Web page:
We swam, played imaginary games, had a picnic with freshly made cakes, rambled over the rocks and judged it an utterly perfect holiday event. Above all, it seemed so peaceful. It was week three of the journalist's regulation five-week summer break. The next fortnight promised great tranquillity.

As I recall, the portents for war in the evening news were not strong. But next morning, I was phoned with the dramatic announcement that war had begun. I was to report to work immediately.

I can still remember the shock. War! It was inconceivable that it had come to this at the end of the 20th century. With three children in tow, I rushed into work, appealing to my mother to meet me at Channel 2's Gore Hill studios to take them off my hands. She did, bless her.

At work, hastily called meetings dominated the day. People were recalled from holidays. Sets were quickly assembled. Amidst barely controlled frenzy, the penny dropped: this was a real war, more significant than the only other war in recent memory, the 1982 Falklands conflict.

A provisional decision had been made weeks earlier to continuously broadcast the unfolding drama. As well as The Gulf Report, news presenters like Richard Morecroft were drawn into long stints on camera, sitting with maybe one guest, throwing to the latest images arriving from outlets like the BBC and Visnews, doing spontaneous voice-overs and updates, responding to whatever occurred.

It was hard work. Anchors had no sophisticated round-the-clock support. We realised very quickly that the calibre of the studio guest was vital. He or she had to offer analysis and interpretation on a wide range of subjects; be confident about the politics of the war-torn region; comment on big-power strategy plus human-interest stories; and make it all accessible for the average viewer as well as the lounge-room aficionado waiting to 'spot the mistake'.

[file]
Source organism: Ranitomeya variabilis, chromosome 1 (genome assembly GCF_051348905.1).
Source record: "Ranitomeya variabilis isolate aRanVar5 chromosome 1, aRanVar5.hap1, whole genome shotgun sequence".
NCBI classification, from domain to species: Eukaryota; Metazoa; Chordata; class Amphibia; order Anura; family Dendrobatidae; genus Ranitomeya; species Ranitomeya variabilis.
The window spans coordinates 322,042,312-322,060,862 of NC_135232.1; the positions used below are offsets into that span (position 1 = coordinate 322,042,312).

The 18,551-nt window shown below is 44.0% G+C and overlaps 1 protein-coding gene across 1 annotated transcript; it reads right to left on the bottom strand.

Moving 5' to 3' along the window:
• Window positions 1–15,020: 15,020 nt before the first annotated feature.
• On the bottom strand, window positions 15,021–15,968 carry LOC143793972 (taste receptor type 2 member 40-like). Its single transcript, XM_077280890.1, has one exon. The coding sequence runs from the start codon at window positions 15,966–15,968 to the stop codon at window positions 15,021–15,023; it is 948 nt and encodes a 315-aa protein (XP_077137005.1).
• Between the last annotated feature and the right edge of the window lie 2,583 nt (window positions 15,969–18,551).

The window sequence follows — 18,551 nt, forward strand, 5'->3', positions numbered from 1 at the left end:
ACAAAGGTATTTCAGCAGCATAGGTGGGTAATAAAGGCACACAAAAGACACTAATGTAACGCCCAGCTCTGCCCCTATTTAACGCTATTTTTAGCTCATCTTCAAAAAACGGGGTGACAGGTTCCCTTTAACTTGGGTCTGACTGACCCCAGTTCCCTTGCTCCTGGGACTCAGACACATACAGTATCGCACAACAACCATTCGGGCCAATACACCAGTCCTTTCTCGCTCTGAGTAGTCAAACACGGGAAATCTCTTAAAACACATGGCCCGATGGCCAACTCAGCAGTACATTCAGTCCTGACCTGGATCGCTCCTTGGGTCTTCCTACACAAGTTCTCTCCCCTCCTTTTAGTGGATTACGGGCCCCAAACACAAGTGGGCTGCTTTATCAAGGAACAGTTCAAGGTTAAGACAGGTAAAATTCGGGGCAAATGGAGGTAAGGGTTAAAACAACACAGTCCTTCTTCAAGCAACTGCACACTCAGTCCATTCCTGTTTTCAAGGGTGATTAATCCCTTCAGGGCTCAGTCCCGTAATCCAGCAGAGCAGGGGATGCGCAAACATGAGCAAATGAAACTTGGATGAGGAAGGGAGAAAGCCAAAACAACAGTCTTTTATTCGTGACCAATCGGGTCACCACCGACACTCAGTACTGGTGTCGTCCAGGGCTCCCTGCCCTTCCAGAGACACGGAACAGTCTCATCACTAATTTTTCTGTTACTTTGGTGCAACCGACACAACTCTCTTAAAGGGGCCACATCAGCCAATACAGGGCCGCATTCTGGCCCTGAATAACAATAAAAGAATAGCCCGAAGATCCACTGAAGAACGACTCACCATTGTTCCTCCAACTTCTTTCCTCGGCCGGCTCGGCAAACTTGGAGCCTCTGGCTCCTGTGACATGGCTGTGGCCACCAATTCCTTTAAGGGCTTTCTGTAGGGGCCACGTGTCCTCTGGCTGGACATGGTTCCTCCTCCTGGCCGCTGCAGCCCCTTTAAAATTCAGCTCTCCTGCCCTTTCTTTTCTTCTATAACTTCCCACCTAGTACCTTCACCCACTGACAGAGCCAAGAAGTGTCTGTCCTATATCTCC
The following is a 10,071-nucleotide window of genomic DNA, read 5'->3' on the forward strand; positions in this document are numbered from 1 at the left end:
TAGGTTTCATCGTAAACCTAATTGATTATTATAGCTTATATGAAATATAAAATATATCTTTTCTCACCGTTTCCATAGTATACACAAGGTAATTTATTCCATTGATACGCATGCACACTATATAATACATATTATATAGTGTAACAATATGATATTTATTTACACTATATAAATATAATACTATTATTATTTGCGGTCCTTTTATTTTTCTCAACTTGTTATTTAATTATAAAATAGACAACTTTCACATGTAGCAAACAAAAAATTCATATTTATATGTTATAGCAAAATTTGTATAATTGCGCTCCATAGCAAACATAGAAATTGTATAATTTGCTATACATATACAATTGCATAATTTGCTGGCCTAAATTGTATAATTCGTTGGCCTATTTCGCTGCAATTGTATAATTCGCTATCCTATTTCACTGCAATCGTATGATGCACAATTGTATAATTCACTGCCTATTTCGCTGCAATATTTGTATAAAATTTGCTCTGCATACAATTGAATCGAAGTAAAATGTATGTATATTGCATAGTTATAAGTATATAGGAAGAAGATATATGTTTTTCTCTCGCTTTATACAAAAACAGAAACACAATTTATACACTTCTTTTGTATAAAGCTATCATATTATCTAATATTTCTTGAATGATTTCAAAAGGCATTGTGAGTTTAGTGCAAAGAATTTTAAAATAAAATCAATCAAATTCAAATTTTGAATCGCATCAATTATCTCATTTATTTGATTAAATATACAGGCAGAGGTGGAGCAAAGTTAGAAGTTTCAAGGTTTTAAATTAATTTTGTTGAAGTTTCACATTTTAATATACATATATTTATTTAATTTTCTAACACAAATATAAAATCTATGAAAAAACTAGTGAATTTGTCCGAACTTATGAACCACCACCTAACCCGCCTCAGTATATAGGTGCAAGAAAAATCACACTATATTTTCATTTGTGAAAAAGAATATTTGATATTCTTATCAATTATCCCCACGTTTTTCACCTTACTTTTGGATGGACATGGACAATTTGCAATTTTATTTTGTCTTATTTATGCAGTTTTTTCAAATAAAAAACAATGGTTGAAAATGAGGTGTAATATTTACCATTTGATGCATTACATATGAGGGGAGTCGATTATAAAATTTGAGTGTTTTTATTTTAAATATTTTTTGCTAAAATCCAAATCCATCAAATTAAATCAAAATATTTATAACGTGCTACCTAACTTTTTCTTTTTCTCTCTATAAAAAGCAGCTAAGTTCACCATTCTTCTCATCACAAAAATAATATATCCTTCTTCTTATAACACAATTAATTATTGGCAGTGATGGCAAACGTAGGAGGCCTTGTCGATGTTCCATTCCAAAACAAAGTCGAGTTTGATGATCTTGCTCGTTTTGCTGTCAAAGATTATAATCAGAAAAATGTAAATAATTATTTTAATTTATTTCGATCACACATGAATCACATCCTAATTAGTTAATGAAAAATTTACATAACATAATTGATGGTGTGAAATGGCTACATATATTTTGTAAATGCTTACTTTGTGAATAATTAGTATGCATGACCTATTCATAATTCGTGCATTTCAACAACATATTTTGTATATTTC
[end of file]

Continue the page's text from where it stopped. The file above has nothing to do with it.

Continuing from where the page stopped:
I remember being plunged into a search for 'talent'. We found there were three clear experts in Australia, only one of whom was readily available – but he was probably the best anyway: Dr Robert Springborg, associate professor of politics at Macquarie University. An American by birth, he had specialised in the Middle East and occasionally worked for the US State Department as a consultant.

The need for a competent commentator became even more urgent by Day Two. These were among the most pressured 24 hours I had ever experienced in my career.

I remember alighting from the lift at the third floor, Gulf Report offices, to have colleagues, breathless and wide-eyed, shouting at me: 'They're firing Scuds into Tel Aviv...they're firing Scuds at the Israelis.'

People seemed to be running around in ever-decreasing circles. Emotions were sky-high. If missiles were being used on Day Two, what might happen on Day Three? And Four? As it turned out, in terms of terror for the coalition, that was as bad as it got. The key to this was the Israeli decision not to avenge the attacks, to leave things to the US-led coalition.

Far worse was to happen to the Iraqis, of course, including the accidental targeting of the 400 or so civilians in the air-raid shelter and the carnage on the Basra road, towards the end of the 43-day war.

Working on various programs, we barely drew breath, convening in editorial conferences around 10 am and 3 pm to reassess the day's events and choose the best angles. We responded to unfolding events, unaware of the forces assembling against us.

PROFESSOR INGLIS DESCRIBED the domestic campaign: 'On January 22, Gerard Henderson, in a Sydney Morning Herald column headlined "For 8c a day, all the bias you can take", reproached the ABC for its use of Dr Robert expert commentator on the war. He quoted an article Dr Springborg had written for the Melbourne Herald...saying that (prime minister) Hawke's decision to send off the warships was so precipitous as to suggest "that we are every bit as much a one-man show as is the country we may be fighting".